Last Seduction, The (United States, 1994)

A movie review by James Berardinelli

"[The Last Seduction] is a roller coaster of twists and turns. It is the classic film noir thriller, but it turns everything on its head. Just when you think you know what's going to happen, it does a twist into the unexpected. I'm a fan of the [noir] genre. I like atmosphere and I'm fascinated by the psychology of the characters -- the deceit, the betrayal and the desperation."
- John Dahl, director of The Last Seduction

Linda Fiorentino's Bridget Gregory does things to men that most of us wouldn't consider for what we scrape off the sidewalk. Using the word "bad" to describe her is as mammoth an understatement as calling the Sistine Chapel "nice" or the Grand Canyon "big". It has been decades since someone the likes of Bridget has graced the screen (Barbara Stanwyck in Double Indemnity comes to mind, although her language was never this colorful), and who knows how long it will be until our next opportunity?

Director John Dahl has fun with this material, filming the modern-day noir potboiler with such gusto that it's impossible not to fall under its spell, nor under the influence of its sultry, completely conscienceless leading lady. Dahl, the man behind the twisty Red Rock West, saturates this picture with atmosphere. Every time Bridget takes another pull on her cigarette, we're reminded of a time when 98% of new releases where in black-and-white.

Sap #1 is Bridget's husband, Clay (Bill Pullman). At her prompting, he gets involved in a drug deal that nets him $700,000. He thinks that he and his wife are going to use this to feather their nest egg, but Bridget has other plans -- why split what she can have all to herself? No sooner has Bill gone into the shower than she grabs the money and runs, heading for the small upstate New York town of Beston, where people always say "hello", "please", and "thank you", and no one locks their doors at night. Sap #2 is Mike Swale (Peter Berg), a Beston native who thinks the town is too small for him -- until Bridget arrives. To her, he's a means to an end, something to use up and throw away. To him, she's the love of his life, and he means to make her love him in return, regardless of the cost. Big mistake.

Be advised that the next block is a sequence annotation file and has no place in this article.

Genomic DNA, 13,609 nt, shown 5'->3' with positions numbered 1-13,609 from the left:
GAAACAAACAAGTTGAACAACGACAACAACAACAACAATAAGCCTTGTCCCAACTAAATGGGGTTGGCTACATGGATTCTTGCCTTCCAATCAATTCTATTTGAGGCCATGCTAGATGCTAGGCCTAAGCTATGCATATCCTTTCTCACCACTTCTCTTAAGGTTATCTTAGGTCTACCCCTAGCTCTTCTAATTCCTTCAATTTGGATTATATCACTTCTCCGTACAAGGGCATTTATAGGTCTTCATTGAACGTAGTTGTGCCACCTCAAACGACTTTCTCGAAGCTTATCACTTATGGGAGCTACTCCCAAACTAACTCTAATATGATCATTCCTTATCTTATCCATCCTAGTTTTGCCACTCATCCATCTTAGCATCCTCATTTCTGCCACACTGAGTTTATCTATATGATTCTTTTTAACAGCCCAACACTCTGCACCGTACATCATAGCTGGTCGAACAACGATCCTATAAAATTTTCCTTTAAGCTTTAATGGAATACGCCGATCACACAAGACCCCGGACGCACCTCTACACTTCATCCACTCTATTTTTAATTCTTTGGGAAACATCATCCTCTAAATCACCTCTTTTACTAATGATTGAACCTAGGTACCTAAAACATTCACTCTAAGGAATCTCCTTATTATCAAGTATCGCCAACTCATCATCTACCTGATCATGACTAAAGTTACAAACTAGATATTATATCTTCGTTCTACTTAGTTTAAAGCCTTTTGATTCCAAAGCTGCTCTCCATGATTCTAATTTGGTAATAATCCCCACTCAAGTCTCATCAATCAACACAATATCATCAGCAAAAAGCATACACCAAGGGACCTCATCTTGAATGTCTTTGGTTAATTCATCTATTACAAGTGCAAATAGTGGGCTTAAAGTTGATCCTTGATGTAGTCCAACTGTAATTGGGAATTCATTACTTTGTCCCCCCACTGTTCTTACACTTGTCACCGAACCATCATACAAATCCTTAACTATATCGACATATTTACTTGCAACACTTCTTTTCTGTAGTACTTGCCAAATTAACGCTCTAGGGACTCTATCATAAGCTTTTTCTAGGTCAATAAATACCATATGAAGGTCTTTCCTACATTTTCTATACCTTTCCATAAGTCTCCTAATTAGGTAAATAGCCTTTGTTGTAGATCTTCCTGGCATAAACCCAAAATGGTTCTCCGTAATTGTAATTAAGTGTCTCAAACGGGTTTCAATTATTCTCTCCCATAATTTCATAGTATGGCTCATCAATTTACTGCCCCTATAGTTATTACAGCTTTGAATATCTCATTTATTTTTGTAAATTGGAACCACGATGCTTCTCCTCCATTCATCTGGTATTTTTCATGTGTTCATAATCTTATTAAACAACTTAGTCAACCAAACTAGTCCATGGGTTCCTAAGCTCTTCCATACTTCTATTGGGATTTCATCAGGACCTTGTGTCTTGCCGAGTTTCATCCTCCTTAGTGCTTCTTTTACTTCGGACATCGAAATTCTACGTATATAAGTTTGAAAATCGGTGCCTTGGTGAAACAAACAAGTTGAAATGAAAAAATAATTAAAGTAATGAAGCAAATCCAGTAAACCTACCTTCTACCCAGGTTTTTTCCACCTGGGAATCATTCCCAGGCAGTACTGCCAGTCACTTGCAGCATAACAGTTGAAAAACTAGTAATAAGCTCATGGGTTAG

The Last Seduction's dialogue, scripted by Steve Barancik and spoken by the likes of Fiorentino, Pullman, Berg, and J.T. Walsh, is scintillating, often hilarious, and occasionally insightful. The best lines are about Bridget -- "Anyone check you for a heartbeat lately?" and "I love you... I'm sure you feel the same way - I'm sure you love you, too" -- or from her -- "Spare me your brainless, countrified morality."

The Last Seduction is an entertaining motion picture to immerse oneself in -- significant chunks of the plot fall apart on close examination, but it holds up well enough during the watching, and nothing can dispel the power of Fiorentino's performance. It's great to see a woman getting this sort of plum role, and it proves that you don't have to go way over-the-top like Lena Olin in Romeo is Bleeding to ooze nastiness - or, in Bridget's case, to spew it.

Last Seduction, The (United States, 1994)

Director: John Dahl
Cast: Linda Fiorentino, Peter Berg, Bill Pullman, Bill Nunn, J.T. Walsh
Screenplay: Steve Barancik
Cinematography: Jeffrey Jur
Music: Joseph Vitarelli
U.S. Distributor: October Films
Run Time: 1:50
U.S. Release Date: -
MPAA Rating: "R" (Sexual Situations, Violence, Profanity, Nudity)
Subtitles: none
Theatrical Aspect Ratio: